The wall of Sestos varies in height from place to place as it circles the city; this was one of the highest, where I think it must be a hundred cubits at least. It commanded a fine view of countryside and the sun setting over the western lands, and I paused there for a moment to look at it. Those who stare at the sun go blind, as I well know, and thus I kept my eyes upon the land and the sun-dyed clouds, which were indeed very beautiful; but as chance would have it, I glimpsed the sun itself from the corner of my eye and saw there, in place of the usual sphere of fire, a chariot of gold drawn by four horses. I knew then that I had glimpsed a god, just as — according to my old scroll — I had seen a goddess before the death of the man who called me Lucius. It frightened me, as I suppose the goddess must have also, and I hurried down the stairs and through the streets of Sestos (which are gloomy and very cramped, as no doubt those of all such walled cities must be) to this house. It was not until I had found a skin of excellent wine and bound together a handful of splents to make a torch, that I understood the full import of what I had seen.
For what I had seen was merely this: although the sun had nearly reached the horizon, the horses of the sun had been at a full gallop. It had seemed so natural that I had not paused to question it; but as I reflected upon the sight, I realized that no charioteer would drive at the gallop if he were close to the place at which he intended to halt — how could he stop his team without the gravest danger of wrecking his chariot? Indeed, though only two horses are hitched to the chariots used in war, all soldiers know that one of the chief advantages of cavalry is that horsemen may be halted and turned so much more readily than chariots.
Clearly then, the sun does not halt at the western limit of the world, as I have always supposed, to reappear next day at the eastern in the same way that fixed stars vanish in the west to reappear in the east. No, rather the sun continues at full career, passes beneath the world, and reappears in the east just as we should see a runner dash behind some building and reappear on the opposite side. I cannot help but wonder why. Are there those living beneath the world who have need of the sun, even as we? This is something I must consider at more length when I have the leisure to do so.
It would be a weary task to set down here all the thoughts — most half-formed and some very foolish — that filled my mind as I made my way through the streets again and mounted the stairs of the tower. Artayctes' guards let me in without caviling, and one even fetched a krater in which to mix water with the wine I had brought. While they were thus occupied, Artayctes drew me aside, saying softly, "There is no need for you to sleep badly, Latro. Help us and these fools will never learn you bore arms against them."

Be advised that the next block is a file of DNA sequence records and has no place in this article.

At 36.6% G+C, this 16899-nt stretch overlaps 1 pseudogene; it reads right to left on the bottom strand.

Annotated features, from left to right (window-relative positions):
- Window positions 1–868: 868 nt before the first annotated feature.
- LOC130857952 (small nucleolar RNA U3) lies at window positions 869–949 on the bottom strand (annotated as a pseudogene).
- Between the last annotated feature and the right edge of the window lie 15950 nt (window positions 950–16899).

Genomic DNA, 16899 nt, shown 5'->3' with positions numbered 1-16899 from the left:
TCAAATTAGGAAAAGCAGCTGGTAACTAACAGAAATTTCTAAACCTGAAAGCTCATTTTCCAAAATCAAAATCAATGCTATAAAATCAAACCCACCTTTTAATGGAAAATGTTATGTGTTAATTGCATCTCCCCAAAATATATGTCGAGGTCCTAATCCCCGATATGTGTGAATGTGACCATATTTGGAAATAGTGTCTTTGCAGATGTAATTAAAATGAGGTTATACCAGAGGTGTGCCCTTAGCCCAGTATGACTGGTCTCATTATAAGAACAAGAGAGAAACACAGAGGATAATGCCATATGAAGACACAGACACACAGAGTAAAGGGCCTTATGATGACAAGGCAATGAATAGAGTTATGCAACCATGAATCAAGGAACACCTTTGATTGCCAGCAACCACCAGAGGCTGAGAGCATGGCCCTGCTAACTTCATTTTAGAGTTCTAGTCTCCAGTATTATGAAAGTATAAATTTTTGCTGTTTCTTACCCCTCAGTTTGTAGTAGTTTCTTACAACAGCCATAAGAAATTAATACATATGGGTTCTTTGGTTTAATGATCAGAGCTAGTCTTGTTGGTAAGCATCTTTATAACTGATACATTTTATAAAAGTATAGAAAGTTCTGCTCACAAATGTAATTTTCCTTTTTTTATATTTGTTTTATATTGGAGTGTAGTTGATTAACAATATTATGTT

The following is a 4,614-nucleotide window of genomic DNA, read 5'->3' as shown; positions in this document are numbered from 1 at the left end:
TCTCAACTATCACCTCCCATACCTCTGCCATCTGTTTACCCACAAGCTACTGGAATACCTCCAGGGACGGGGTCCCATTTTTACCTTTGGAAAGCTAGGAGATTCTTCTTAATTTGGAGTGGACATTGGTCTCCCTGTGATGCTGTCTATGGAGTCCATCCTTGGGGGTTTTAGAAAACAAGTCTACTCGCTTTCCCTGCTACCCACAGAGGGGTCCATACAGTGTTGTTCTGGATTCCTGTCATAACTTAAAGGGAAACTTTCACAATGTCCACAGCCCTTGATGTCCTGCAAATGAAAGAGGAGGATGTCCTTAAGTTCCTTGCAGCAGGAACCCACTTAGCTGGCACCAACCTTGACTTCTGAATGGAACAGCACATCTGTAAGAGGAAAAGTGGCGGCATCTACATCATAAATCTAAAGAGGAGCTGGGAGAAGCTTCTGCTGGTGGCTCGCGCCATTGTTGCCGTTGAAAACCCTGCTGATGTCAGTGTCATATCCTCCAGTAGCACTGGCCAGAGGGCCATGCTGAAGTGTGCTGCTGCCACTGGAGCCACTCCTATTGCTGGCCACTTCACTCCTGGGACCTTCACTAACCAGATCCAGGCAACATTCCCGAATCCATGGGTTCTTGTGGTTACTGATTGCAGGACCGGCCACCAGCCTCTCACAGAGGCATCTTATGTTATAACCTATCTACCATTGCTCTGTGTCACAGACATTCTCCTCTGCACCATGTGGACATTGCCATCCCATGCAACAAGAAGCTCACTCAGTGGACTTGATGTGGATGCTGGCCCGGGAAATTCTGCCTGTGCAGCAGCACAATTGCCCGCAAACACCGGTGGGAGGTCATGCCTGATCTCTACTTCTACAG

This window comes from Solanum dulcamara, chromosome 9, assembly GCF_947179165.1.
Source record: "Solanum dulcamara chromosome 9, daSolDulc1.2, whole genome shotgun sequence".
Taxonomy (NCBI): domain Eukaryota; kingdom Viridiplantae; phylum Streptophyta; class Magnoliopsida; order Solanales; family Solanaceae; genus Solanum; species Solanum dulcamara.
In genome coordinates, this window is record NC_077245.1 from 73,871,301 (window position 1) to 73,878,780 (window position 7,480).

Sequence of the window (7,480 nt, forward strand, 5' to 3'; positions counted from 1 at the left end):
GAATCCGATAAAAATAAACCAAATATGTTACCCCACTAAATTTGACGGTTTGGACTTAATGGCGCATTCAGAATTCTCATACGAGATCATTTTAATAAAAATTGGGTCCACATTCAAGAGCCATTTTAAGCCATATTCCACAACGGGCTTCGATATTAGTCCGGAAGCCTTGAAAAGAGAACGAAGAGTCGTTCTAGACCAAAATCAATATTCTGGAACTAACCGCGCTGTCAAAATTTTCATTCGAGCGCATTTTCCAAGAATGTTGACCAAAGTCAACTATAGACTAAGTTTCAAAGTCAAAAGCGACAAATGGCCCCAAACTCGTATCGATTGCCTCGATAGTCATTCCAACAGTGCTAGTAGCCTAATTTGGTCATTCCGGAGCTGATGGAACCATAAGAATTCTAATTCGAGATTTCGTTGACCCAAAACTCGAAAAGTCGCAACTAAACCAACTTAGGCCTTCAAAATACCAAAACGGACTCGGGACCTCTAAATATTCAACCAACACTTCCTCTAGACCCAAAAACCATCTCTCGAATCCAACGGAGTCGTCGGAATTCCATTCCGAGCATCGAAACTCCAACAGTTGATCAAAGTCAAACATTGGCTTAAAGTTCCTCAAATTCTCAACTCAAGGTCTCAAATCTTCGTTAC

His words confirmed what I had already gathered from my old scroll — that I had once been in the service of the Great King of Parsa. I nodded and whispered that I would certainly free them if I could.
Just then Hypereides came in, all smiles, carrying six salt pilchards on a string. There was a charcoal brazier to warm the guardroom, and he laid the fish here and there upon the coals where they would not burn. "One for each of us, and they should be good eating. Not much fruit this time of year, or much food in Sestos yet after the siege; but Latro can go out and try to find us some apples when we've finished these, if you like. And some fresh bread, Latro. Didn't you tell me you'd seen a bakery open today?" I nodded and reminded him that I had bought bread when I went to the market.
"Excellent!" Hypereides exclaimed. "It'll be closed now, I'm afraid, but perhaps you can rouse out the baker with a few thumps on his door." He winked at Artayctes. "Latro's a first-rate thumper, I assure you, and commands a voice like a bull's when he wants to. Now if —"
At that moment something so extraordinary occurred that I hesitate to write of it, for I feel quite certain that I will not believe it when I read this scroll in the days that are yet to come: one of Hypereides' salted pilchards moved.
His eyes must have been sharper than mine, because he fell silent to stare at it, while I merely assumed that one of the pieces of charcoal supporting it had shifted. A moment later, I saw it flip its tail just as a hooked fish does when it is cast onto the riverbank; and in a moment more all six were flopping about on the coals as though they had been thrown alive into the fire.
To give the guards credit, they did not run; if they had, I believe I would have run as well. As for Hypereides, his face went white, and he backed away from the brazier as if it were a dog with the running disease. Artayctes' young son cowered like the rest of us, but Artayctes himself went calmly to Hypereides and laid a hand upon his shoulder, saying, "This prodigy has no reference to you, my friend. It is meant for me — Protesilaos of Elaeus is telling me that though he is as dead as a dried fish, yet he has authority from the gods to punish the man who wronged him."